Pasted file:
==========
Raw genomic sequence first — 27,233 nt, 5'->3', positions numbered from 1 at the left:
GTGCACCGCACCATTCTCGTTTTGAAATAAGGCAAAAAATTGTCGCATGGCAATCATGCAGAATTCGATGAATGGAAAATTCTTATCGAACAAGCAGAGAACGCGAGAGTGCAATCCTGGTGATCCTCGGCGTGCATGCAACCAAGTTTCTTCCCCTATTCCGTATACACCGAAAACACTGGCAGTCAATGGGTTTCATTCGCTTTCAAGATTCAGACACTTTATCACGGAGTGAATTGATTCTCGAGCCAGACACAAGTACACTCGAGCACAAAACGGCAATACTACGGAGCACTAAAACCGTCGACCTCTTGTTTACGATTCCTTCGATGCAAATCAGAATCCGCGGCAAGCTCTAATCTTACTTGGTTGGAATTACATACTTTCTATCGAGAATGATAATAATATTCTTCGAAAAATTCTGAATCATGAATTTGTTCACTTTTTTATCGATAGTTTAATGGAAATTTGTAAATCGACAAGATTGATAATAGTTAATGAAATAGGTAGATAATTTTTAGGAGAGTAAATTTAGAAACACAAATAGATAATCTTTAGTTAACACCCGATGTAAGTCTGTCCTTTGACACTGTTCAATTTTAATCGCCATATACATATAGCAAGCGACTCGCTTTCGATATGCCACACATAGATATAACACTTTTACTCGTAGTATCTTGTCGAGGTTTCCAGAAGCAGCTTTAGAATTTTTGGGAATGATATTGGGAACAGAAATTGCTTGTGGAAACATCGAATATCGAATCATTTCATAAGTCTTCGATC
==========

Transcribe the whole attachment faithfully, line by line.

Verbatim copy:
Raw genomic sequence first — 27,233 nt, 5'->3', positions numbered from 1 at the left:
GTGCACCGCACCATTCTCGTTTTGAAATAAGGCAAAAAATTGTCGCATGGCAATCATGCAGAATTCGATGAATGGAAAATTCTTATCGAACAAGCAGAGAACGCGAGAGTGCAATCCTGGTGATCCTCGGCGTGCATGCAACCAAGTTTCTTCCCCTATTCCGTATACACCGAAAACACTGGCAGTCAATGGGTTTCATTCGCTTTCAAGATTCAGACACTTTATCACGGAGTGAATTGATTCTCGAGCCAGACACAAGTACACTCGAGCACAAAACGGCAATACTACGGAGCACTAAAACCGTCGACCTCTTGTTTACGATTCCTTCGATGCAAATCAGAATCCGCGGCAAGCTCTAATCTTACTTGGTTGGAATTACATACTTTCTATCGAGAATGATAATAATATTCTTCGAAAAATTCTGAATCATGAATTTGTTCACTTTTTTATCGATAGTTTAATGGAAATTTGTAAATCGACAAGATTGATAATAGTTAATGAAATAGGTAGATAATTTTTAGGAGAGTAAATTTAGAAACACAAATAGATAATCTTTAGTTAACACCCGATGTAAGTCTGTCCTTTGACACTGTTCAATTTTAATCGCCATATACATATAGCAAGCGACTCGCTTTCGATATGCCACACATAGATATAACACTTTTACTCGTAGTATCTTGTCGAGGTTTCCAGAAGCAGCTTTAGAATTTTTGGGAATGATATTGGGAACAGAAATTGCTTGTGGAAACATCGAATATCGAATCATTTCATAAGTCTTCGATC